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2002/103/1 Photographic booths (2) and parts, Mutoscope photomatic photo booths, metal / glass / fabric / ceramic / rubber, International Mutoscope Reel Co Inc, New York City, USA, 1930 - 1940. Click to enlarge.

Photographic booths

Made by International Mutoscope Reel Company in New York, New York state, United States, North and Central America, 1930-1940.

These photo booths allowed people to obtain instant images of themselves at a time when cameras and the development of film was relatively expensive. Booths like these were often found at public transport terminals.

Before the advent of digital photography, photos were taken by exposing light-sensitive film, then developing that film to produce photographs. People left exposed films at specialist stores or chemists who were agents for photo developers. It usually took at least two days for the...

Summary

Object No.

2002/103/1

Object Statement

Photographic booths (2) and parts, Mutoscope photomatic photo booths, metal / glass / fabric / ceramic / rubber, International Mutoscope Reel Co Inc, New York City, USA, 1930 - 1940

Physical Description

Photographic booths (2) and parts, Mutoscope photomatic photo booths, metal / glass / fabric / ceramic / rubber, International Mutoscope Reel Co Inc, New York City, USA, 1930 - 1940

These two large sheet metal photographic booths with steel bases house electro mechanical apparatus that captured, developed and framed photographic prints.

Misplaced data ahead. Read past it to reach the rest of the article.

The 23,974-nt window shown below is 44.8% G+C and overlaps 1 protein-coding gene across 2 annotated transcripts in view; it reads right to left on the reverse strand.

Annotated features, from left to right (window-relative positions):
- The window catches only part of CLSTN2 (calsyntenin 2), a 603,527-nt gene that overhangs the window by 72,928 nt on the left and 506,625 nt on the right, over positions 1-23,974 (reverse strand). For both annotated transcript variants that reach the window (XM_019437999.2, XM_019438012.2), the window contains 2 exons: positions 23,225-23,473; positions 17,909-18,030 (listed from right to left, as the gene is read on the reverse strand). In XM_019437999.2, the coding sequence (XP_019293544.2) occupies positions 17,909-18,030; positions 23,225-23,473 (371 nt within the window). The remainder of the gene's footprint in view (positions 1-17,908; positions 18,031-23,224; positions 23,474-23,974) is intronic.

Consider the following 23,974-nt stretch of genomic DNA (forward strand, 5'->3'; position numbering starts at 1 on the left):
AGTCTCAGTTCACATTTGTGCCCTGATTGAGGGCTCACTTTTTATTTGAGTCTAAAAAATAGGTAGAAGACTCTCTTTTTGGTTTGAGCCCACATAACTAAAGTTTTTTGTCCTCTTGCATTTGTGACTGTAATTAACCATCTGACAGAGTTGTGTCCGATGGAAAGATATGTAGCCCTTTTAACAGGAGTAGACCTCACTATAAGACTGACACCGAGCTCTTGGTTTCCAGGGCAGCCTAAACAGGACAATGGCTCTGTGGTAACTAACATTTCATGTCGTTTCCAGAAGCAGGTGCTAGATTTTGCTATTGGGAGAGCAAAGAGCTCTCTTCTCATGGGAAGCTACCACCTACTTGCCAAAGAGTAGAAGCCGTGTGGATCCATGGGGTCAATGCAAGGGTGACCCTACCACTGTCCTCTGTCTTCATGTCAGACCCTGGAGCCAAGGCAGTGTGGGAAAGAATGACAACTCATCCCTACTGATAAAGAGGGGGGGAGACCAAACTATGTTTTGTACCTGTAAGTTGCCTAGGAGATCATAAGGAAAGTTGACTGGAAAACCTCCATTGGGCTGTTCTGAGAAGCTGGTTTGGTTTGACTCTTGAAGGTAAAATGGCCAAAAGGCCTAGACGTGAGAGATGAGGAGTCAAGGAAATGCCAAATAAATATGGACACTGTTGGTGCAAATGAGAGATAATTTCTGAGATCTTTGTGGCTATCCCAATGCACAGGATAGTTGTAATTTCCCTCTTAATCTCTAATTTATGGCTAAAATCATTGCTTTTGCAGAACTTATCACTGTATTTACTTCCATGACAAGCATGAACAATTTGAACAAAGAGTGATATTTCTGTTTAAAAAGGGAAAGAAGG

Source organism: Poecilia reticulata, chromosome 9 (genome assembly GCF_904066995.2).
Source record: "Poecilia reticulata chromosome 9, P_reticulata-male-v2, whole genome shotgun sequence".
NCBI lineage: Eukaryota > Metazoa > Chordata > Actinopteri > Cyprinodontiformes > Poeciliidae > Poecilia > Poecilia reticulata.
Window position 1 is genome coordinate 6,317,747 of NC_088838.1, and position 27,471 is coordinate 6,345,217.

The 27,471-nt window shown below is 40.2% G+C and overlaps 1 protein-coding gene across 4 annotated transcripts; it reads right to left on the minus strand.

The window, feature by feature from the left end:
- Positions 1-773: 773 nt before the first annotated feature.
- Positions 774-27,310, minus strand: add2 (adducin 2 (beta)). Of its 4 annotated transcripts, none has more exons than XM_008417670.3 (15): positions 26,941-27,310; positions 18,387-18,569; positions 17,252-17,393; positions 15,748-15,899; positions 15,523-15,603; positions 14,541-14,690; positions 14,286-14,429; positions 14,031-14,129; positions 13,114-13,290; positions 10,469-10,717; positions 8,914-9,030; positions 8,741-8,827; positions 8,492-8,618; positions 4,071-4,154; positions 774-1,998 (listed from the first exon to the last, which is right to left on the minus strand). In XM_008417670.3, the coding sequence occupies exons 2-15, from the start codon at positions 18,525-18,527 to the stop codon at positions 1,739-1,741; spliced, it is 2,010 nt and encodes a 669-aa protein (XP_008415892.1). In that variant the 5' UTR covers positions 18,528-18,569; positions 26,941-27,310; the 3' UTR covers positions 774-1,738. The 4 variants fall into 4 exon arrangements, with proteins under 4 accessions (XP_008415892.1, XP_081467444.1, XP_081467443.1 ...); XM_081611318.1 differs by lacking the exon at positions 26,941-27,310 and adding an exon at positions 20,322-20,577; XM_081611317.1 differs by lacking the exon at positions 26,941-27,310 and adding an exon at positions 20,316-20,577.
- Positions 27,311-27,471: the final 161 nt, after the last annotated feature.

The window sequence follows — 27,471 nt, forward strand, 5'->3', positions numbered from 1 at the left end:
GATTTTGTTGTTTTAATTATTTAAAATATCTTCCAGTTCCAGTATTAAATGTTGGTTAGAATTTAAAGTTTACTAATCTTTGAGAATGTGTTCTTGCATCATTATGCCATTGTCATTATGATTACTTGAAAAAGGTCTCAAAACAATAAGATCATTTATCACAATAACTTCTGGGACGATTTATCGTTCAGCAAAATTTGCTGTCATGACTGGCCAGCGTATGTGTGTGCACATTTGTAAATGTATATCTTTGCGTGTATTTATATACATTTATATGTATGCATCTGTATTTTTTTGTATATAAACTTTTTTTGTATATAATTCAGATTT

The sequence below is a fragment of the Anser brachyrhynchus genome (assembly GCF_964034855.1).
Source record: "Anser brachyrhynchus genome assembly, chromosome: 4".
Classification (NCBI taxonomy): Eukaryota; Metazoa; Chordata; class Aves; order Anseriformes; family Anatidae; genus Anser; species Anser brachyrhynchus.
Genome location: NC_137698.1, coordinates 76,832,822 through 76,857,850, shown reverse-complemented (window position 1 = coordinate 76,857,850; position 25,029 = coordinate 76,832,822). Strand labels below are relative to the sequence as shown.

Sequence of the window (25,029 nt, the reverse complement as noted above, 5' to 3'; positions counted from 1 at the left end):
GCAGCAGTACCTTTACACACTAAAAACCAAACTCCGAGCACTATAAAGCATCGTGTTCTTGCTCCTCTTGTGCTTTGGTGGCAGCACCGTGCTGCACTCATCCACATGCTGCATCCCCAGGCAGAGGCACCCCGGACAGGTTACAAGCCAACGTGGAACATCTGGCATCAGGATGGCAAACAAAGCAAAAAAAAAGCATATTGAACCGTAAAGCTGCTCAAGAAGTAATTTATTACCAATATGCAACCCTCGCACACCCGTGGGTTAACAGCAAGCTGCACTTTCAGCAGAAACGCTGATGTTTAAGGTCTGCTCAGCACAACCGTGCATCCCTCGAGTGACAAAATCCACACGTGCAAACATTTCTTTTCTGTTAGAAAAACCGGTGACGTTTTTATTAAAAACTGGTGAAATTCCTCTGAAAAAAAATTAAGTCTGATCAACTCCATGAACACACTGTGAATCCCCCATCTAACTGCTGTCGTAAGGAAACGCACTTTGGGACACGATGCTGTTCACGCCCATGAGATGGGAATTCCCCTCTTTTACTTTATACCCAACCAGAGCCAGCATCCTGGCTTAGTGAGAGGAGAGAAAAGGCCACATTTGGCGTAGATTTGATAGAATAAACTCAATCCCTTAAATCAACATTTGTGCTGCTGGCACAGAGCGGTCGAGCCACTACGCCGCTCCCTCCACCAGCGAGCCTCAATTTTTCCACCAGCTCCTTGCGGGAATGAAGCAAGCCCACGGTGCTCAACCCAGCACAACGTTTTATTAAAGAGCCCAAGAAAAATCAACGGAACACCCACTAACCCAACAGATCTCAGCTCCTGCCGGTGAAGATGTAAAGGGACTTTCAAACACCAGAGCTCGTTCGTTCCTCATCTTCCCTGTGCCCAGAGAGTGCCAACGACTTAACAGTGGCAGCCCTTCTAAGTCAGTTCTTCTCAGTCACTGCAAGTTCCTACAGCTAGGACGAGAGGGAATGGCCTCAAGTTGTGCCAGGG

Production

Notes

Designed by the International Mutoscope Reel Co, Inc, New York City.

Manufactured by the International Mutoscope Reel Co, Inc, New York City.

History

Notes

Sue Frazer, descendant of the donors Eileen and Keith McPhee, recalls that the photo booths were stored in their garage since at least 1950. The booths may have been in storage longer as there is newspaper packing dating from 1939. Their exact history of use is unclear.

There are two schools of thought regarding this. One school of thought (as related by the executor of the donors' estate and niece to the same) suggests that these photo booths were imported and never used, remaining in the garage at 14 Leonard Avenue in storage since their arrival from their place of manufacture (newspaper packing material found on site dating from 1939). The second school of thought suggests that both the booths were once installed at either Circular Quay or central station (so far we have found no primary evidence to support this, however images and recollections may exist in support of this).

Among the material acquired with the photo booths there is a "Photomatic" docket book which contains hand written receipts for photographs taken and details regarding the colouring, tinting or enlargement of photographs, a service offered in addition to the original black and white photographs provided by the machine. These suggest that these or similar photo booths were used around 1935 or 1938 in Queensland.

Source

Credit Line

Gift of the estate of Keith & Eileen McPhee, 2002

Acquisition Date

9 September 2002

Cite this Object

Harvard

Photographic booths 2015, Museum of Applied Arts & Sciences, accessed 23 May 2019, <https://ma.as/11009>

Wikipedia

{{cite web |url=https://ma.as/11009 |title=Photographic booths |author=Museum of Applied Arts & Sciences |access-date=23 May 2019 |publisher=Museum of Applied Arts & Sciences, Australia}}

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